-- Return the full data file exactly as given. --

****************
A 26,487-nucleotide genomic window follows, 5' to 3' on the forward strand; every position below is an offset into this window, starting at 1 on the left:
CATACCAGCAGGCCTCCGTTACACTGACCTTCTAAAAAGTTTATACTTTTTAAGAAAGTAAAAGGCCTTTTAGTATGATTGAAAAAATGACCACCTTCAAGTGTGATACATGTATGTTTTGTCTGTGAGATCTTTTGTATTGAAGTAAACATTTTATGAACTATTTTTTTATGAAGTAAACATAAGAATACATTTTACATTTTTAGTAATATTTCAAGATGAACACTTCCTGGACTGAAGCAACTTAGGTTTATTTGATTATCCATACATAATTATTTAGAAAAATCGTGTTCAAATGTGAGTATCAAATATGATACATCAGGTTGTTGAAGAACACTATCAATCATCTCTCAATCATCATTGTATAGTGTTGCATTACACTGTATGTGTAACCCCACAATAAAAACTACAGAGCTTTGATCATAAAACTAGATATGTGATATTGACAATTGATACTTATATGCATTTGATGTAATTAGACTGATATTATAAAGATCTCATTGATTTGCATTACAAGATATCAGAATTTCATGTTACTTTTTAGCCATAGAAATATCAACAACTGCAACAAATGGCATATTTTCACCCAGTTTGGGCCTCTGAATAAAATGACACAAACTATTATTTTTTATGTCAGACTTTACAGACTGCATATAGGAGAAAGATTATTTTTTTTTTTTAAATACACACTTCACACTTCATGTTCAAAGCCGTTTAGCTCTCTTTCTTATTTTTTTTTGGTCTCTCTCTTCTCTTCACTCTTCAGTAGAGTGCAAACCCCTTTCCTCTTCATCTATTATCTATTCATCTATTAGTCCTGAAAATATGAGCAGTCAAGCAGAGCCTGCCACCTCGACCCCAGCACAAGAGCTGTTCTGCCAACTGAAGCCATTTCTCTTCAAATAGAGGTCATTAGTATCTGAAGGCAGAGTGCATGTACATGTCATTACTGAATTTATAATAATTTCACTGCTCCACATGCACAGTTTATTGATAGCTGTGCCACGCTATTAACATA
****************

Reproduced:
A 26,487-nucleotide genomic window follows, 5' to 3' on the forward strand; every position below is an offset into this window, starting at 1 on the left:
CATACCAGCAGGCCTCCGTTACACTGACCTTCTAAAAAGTTTATACTTTTTAAGAAAGTAAAAGGCCTTTTAGTATGATTGAAAAAATGACCACCTTCAAGTGTGATACATGTATGTTTTGTCTGTGAGATCTTTTGTATTGAAGTAAACATTTTATGAACTATTTTTTTATGAAGTAAACATAAGAATACATTTTACATTTTTAGTAATATTTCAAGATGAACACTTCCTGGACTGAAGCAACTTAGGTTTATTTGATTATCCATACATAATTATTTAGAAAAATCGTGTTCAAATGTGAGTATCAAATATGATACATCAGGTTGTTGAAGAACACTATCAATCATCTCTCAATCATCATTGTATAGTGTTGCATTACACTGTATGTGTAACCCCACAATAAAAACTACAGAGCTTTGATCATAAAACTAGATATGTGATATTGACAATTGATACTTATATGCATTTGATGTAATTAGACTGATATTATAAAGATCTCATTGATTTGCATTACAAGATATCAGAATTTCATGTTACTTTTTAGCCATAGAAATATCAACAACTGCAACAAATGGCATATTTTCACCCAGTTTGGGCCTCTGAATAAAATGACACAAACTATTATTTTTTATGTCAGACTTTACAGACTGCATATAGGAGAAAGATTATTTTTTTTTTTTAAATACACACTTCACACTTCATGTTCAAAGCCGTTTAGCTCTCTTTCTTATTTTTTTTTGGTCTCTCTCTTCTCTTCACTCTTCAGTAGAGTGCAAACCCCTTTCCTCTTCATCTATTATCTATTCATCTATTAGTCCTGAAAATATGAGCAGTCAAGCAGAGCCTGCCACCTCGACCCCAGCACAAGAGCTGTTCTGCCAACTGAAGCCATTTCTCTTCAAATAGAGGTCATTAGTATCTGAAGGCAGAGTGCATGTACATGTCATTACTGAATTTATAATAATTTCACTGCTCCACATGCACAGTTTATTGATAGCTGTGCCACGCTATTAACATA